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How long does it typically take in Maryland to settle a personal injury case?  

A distinction must be made here between the forms of overall “resolution” of a personal injury case - whether by settlement or verdict after trial. An amicable, pre-suit settlement is one way that a case can conclude, not the only one, and the timeframes are different based on the path to closure. A case that goes to trial can take many months or years to resolve. A case that settles is generally resolved within a shorter time. 


As a general rule, a typical Maryland automobile accident case involving personal injury that is to be resolved by settlement can be concluded in about 3 months from the completion of treatment. If additional negotiations are required that time, of course, is longer. If the case involves a significant, serious, or catastrophic Maryland automobile accident, those time periods would almost certainly be extended based on the complexities of the issues. 


Of course, each case is unique and the general time periods may or may not apply to a specific factual circumstance. As a general proposition, and in my practice, about three weeks after the inured person’s course of treatment has concluded, a demand package will be sent to the insurance company for the at-fault party. Although there are no specific timeframes within which that insurance company must act, typically a response will be given within 30 to 60 days of receipt of that package. Upon receipt of that response -and some additional negotiation- about three months after the completion of treatment you should be in a position to determine whether or not you wish to settle your injury claim or proceed on to litigation and ask a jury or judge or jury to decide what constitutes fair compensation for your case. 

Is it worth hiring an attorney for a minor auto accident?


Yes. An insurance company representative will invariably tell you that any accident is “minor” one. Minor accidents do not cost an insurance company a lot of money. A major, or significant, accident  may cost that same company a tremendous amount of money. Make no mistake, these verbal labels attached to a personal injury causing event can have a substantial impact on the ultimate compensation or financial recovery from that event. Some attorneys advertise that they handle only” serious”  “significant” or “catastrophic” personal injury cases. It has always been my view that anytime someone sustains a personal injury- the matter is serious. On the other hand, insurance companies and their representatives will try to minimize the significance of any injury-causing event from the very inception of the claim. One method involves  using phrases such as “ minor”, “low impact”, “minimal property damage”, and the ubiquitous “only soft tissue injury” label. So while the use of these labels is prevalent, the measure of recovery for any case-money damages- is the same. Any injured individual is entitled to recover their economic damages, which would be lost wages medical expenses and out-of-pocket expenses, as well as their non-economic damages which would include things like physical or mental distress, discomfort or anxiety, suffering, pain, and disability, from the at-fault drive or their insurance company.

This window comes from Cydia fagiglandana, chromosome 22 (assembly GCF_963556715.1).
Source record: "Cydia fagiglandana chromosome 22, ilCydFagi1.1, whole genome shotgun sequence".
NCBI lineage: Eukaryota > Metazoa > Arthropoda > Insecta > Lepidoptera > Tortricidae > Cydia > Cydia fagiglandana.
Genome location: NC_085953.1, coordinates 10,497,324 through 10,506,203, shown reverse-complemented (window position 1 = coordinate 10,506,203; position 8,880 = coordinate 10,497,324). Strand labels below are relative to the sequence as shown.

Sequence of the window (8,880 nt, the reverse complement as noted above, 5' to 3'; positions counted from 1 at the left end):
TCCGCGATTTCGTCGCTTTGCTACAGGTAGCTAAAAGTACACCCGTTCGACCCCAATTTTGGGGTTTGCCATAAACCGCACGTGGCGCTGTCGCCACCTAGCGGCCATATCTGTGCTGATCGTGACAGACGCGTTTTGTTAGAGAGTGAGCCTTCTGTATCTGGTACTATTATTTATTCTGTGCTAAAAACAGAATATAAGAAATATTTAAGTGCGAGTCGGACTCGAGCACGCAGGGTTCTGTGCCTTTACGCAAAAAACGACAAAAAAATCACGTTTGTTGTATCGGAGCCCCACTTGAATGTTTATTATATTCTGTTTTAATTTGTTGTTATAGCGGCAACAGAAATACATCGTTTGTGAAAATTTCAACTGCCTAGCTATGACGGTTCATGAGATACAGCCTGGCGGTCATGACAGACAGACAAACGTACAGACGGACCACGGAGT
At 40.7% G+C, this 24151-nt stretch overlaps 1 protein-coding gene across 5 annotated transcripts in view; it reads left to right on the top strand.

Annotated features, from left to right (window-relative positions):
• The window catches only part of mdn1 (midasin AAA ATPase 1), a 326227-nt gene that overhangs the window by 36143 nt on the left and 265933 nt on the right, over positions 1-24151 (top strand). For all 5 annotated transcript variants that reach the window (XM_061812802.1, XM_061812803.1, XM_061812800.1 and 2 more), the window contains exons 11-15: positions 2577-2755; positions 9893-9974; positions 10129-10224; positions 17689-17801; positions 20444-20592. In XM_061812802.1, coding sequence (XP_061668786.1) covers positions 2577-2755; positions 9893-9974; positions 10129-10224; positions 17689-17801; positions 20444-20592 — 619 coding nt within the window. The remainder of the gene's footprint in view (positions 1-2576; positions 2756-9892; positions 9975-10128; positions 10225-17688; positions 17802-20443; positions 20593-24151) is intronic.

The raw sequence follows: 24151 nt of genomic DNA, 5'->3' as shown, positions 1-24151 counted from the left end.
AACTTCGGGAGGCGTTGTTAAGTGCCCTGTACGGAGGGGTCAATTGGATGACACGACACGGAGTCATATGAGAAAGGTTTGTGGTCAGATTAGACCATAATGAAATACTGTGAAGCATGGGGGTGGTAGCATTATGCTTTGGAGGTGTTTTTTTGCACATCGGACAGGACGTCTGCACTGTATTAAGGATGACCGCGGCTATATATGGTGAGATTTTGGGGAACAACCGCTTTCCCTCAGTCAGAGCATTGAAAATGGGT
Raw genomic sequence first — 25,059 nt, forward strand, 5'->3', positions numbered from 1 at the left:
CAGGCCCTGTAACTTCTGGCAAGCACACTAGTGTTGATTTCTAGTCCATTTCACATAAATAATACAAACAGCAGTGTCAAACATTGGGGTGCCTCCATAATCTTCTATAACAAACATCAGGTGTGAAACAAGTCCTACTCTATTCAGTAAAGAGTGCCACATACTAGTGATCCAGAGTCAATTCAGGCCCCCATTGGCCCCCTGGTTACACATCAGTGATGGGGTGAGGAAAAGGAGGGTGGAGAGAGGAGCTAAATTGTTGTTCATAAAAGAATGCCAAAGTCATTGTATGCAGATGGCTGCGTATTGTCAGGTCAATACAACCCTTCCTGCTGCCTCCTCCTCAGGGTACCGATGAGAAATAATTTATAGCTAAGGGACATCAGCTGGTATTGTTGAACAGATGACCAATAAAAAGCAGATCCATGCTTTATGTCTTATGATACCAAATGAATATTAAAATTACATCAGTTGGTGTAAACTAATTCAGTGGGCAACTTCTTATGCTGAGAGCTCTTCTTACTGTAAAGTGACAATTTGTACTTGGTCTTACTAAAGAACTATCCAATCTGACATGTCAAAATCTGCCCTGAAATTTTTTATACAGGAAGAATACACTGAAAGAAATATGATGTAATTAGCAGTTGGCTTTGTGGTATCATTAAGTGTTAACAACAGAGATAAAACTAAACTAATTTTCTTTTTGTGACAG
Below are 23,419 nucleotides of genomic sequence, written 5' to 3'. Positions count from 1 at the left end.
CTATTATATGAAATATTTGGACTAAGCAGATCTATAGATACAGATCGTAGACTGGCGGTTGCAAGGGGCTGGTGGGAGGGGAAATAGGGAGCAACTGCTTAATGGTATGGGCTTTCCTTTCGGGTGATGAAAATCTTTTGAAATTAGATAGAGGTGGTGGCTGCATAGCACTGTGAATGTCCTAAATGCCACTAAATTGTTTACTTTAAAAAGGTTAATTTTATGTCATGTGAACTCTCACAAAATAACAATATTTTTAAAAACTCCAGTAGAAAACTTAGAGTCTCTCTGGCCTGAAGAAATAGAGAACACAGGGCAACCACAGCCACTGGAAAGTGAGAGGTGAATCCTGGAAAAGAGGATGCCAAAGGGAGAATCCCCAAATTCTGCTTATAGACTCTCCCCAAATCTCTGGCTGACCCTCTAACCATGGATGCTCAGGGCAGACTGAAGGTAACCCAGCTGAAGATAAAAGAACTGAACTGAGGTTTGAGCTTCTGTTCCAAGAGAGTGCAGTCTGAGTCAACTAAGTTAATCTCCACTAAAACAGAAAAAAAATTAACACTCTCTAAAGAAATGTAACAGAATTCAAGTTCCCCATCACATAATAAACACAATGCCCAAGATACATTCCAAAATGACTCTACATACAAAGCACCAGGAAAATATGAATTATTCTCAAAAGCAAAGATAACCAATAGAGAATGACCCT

How long after you've been in a car accident can you still file a lawsuit?

The general statute of limitations in Maryland is applicable to automobile accidents that cause injury to other individuals. The standard statute of limitations in Maryland is 3 years. A person injured in an automobile accident must file a claim in a court of law - or have otherwise resolved their legal claim with the at-fault party- within 3 years or they will be forever barred from bringing that claim. There are some caveats to this general rule. If the at fault party is the employee of a State, County, or local government, that entity generally is entitled to written notice of the event far in advance of the expiration of the statute of limitations and generally within one year. If that notice has not been given, the injured person may, and likely will, lose their right to recover. Although the statute of limitations is 3 years, I can conceive a few circumstances where it makes sense to wait until the near expiration of that time to file a claim. Over the course of three years, witnesses may disappear, memories may fade and important evidence may be lost. My general advice would be to file a claim as soon as practicable after negotiations with an insurance company have proven to be unsuccessful.


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